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Centrifugal Roof Exhaust Fans

Centrifugal Roof Upblast and
     Exhaust Fans

Centrifugal Roof Supply Fans

Centrifugal Ceiling and
     Cabinet Fans

Centrifugal Inline Fans

Centrifugal Utility Fans

Propeller Sidewall Fans

Propeller Hooded Roof Fans

Propeller Upblast Roof Exhaust Fans

Propeller Recirculating Roof Fans

Propeller Tube Axial Inline Fans

Propeller Mancoolers

Gravity Ventilators

Roof Curbs



Fan and Ventilators Frequently Asked Questions

Q: Can Centrifugal Inline Fans be mounted outside?
A: If the Centrifugal Inline Fan is Greenheck's Model TCB or TCF the answer is Yes. These fans are constructed with welded housings, which makes them weathertight. If the fan is Greenheck's Model SQ or BSQ, they are not recommended for outdoor mounting. The construction of these fans is such that they are not weathertight.

Q: For a Two-Speed fan, How is the Low Speed Performance determined?
A: The Fan Laws should be used to determine how a fan would perform on Low Speed.

CFM(low) = CFM(high) x [RPM(low) / RPM(high)]
Ps(low) = Ps(high) x [RPM(low) / RPM(high)]2
BHP(low) = BHP(high) x [RPM(low) / RPM(high)]3

Q: Can Belt Drive Inline Axial and Centrifugal Fans be mounted with the motors at 3 or 9 O'clock?
A: Yes. Greenheck's Inline Axial and Centrifugal fan Models TAB, BSQ and TCB are very versatile in how they can be mounted. However, keep in mind that when the fan is mounted with the motor on the side, the motor weight may cause uneven loading on the isolators. This uneven loading can be overcome by mounting the fan on a set of rails that extend beyond the fan on both sides so that the weight of the fan and motor are carried between the outboard isolators.

Q: Can a Solid State Speed Control be used on a Belt Drive Fan?
A: Greenheck does not offer solid state speed controls on belt drive fans because in order to use a solid state speed control, the motors have to be either a PSC (Permanent Split Capacitor) or Shaded Pole type. These types of motors are not used on belt drive fans because they have very low starting and running torque. Belt drive fans have added torque requirements due to bearings, belts, and pulleys, all which hinder the ability of the motor to start the fan or even keep it running if the voltage is dialed down on the speed control.

Q: Are Two Speed Explosion Resistant Motors available?
A: Yes. Two speed explosion resistant motors are available from a number of motor manufacturers. However, these motors are not standard off the shelf motors and may extend the delivery time. These motors also tend to be larger than their non-explosion resistant counterparts resulting in more limitations on whether or not the motor will fit in a given fan.

Q: Are Single Phase Energy Efficient Motors available?
A: Motor manufacturers do offer single-phase motors that are labeled high efficient. Be cautious. Due to a lack of a recognized industry standard, the efficiency levels may vary greatly from manufacturer to manufacturer. Ideally, Greenheck would like to know the required efficiency level when quoting high efficient single-phase motors. In the absence of this information, we will select the motor with the highest efficiency rating.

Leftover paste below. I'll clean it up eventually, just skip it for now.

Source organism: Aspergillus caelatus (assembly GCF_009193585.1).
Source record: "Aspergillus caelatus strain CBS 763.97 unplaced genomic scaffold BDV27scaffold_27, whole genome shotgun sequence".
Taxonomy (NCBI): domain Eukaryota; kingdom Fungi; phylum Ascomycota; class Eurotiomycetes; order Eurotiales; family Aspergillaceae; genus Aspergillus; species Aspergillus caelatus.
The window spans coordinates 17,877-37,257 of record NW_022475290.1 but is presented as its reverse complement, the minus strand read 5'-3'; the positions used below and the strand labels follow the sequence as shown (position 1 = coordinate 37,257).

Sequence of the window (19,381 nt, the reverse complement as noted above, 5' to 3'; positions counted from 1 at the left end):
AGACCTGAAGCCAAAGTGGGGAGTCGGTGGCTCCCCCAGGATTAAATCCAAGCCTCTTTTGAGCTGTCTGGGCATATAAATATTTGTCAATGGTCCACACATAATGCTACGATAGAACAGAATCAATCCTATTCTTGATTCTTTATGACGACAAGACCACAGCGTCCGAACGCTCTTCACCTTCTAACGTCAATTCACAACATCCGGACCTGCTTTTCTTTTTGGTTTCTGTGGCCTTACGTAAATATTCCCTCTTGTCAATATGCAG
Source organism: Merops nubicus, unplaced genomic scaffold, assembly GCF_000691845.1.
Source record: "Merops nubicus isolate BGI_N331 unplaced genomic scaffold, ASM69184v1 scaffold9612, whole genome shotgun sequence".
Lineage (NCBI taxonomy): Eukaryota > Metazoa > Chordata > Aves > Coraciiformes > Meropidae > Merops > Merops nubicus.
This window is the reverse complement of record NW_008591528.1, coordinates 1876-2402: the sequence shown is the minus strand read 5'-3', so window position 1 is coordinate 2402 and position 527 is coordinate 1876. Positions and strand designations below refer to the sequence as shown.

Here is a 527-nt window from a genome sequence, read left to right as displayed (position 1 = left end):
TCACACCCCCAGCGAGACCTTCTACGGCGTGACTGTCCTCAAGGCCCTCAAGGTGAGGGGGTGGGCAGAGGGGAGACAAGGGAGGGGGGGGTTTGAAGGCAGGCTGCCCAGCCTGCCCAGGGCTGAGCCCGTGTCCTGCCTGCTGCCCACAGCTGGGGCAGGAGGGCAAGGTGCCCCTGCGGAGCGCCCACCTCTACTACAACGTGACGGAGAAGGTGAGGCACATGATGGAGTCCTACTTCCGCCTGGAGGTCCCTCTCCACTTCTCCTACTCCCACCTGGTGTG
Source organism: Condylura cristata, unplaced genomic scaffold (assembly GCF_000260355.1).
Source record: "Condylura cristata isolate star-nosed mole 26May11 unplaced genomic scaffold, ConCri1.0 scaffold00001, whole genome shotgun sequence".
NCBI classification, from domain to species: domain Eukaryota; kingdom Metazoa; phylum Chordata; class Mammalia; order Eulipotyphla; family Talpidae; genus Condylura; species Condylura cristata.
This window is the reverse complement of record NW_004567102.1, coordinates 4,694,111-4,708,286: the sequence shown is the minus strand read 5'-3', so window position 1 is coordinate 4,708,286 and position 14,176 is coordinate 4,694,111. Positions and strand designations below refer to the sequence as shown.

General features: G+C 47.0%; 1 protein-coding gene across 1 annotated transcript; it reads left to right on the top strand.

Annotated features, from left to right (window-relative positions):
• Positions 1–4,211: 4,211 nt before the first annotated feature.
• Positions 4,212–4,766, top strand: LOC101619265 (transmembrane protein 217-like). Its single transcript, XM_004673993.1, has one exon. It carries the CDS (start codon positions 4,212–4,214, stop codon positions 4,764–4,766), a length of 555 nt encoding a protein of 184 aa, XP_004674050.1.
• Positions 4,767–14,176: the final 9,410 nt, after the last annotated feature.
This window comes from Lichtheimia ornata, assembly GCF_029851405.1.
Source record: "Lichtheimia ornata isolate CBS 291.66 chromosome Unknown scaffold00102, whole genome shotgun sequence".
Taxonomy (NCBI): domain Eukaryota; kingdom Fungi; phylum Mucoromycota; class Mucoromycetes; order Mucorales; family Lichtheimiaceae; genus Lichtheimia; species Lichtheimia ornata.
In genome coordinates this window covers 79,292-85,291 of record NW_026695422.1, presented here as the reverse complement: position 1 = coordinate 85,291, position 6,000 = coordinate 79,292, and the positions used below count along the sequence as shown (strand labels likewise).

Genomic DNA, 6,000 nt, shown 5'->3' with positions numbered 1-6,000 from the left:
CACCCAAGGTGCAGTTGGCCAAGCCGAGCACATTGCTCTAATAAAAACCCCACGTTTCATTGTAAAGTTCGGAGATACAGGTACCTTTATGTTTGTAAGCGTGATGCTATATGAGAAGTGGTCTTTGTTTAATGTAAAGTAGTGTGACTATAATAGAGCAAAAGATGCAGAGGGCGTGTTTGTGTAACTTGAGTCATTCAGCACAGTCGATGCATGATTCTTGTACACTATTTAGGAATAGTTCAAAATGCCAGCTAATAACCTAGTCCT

Q: Are special motors required when using a Variable Frequency Drive (VFD)?
A: Yes. Greenheck supplies specific motors when the fan is to be used in conjunction with a VFD. Motor manufacturers differ on the type of motor they recommend when using a VFD, to insure that the motor and drive are compatible ask your drive supplier what motor characteristics they recommend for their drives.

Q: What is the maximum roof pitch that a fan can be mounted to without correcting the curb for the pitch?
A: As a general rule, the recommended maximum roof pitch is 2:12 or 10 degrees from horizontal. Steeper pitches will increase the possibility of moisture infiltration into the building as a result of water splashing off the roof and entering the fan. For roof pitches greater than 2:12, it is recommended to have a pitched curb, which will allow the fan to sit level and not at an angle.

Q: What information needs to be known in order to properly select a Special Coating?
A: To properly select a special coating for a fan, there are eight questions that should be answered.

  1. What specific chemicals are involved?
  2. What are the concentration levels of these chemicals?
  3. What will the airstream temperature be?
  4. What is relative humidity of airstream?
  5. What amount of time will the fan see this environment? (Continuous or Intermittent)
  6. What part of the country will the fan be located? (Seaboard, Snow country or Desert)
  7. What are the specifications or requirements for this coating?
  8. What part of the fan is to be coated? (Interior, Exterior or Entire)
Q: Can SP, CSP, SQ, BSQ, BCF or BDF model fans be mounted vertically?
A: Models SP and CSP can be vertically mounted, but the backdraft damper on the "B" design may not close depending on the orientation. Models SQ and BSQ can be mounted in any orientation, except for the larger/heavier motors need to be externally supported when the motor is on the side. Models BCF and BDF can not be mounted vertically unless the internal true vibration isolation is removed and replaced with solid studs.

Q: Can we mount a S-CUBE or USGF on the sidewall for emergency smoke?
A: No, the fan body will not support the steel wheel and motor when mounting on a sidewall, the isolators will be put in shear, the fan will not be weatherproof, and will not maintain UL for smoke. Recommend using an inline smoke rated model SWB, TBI, TDI, TCF, AX, QEI for this sidewall emergency smoke applications.

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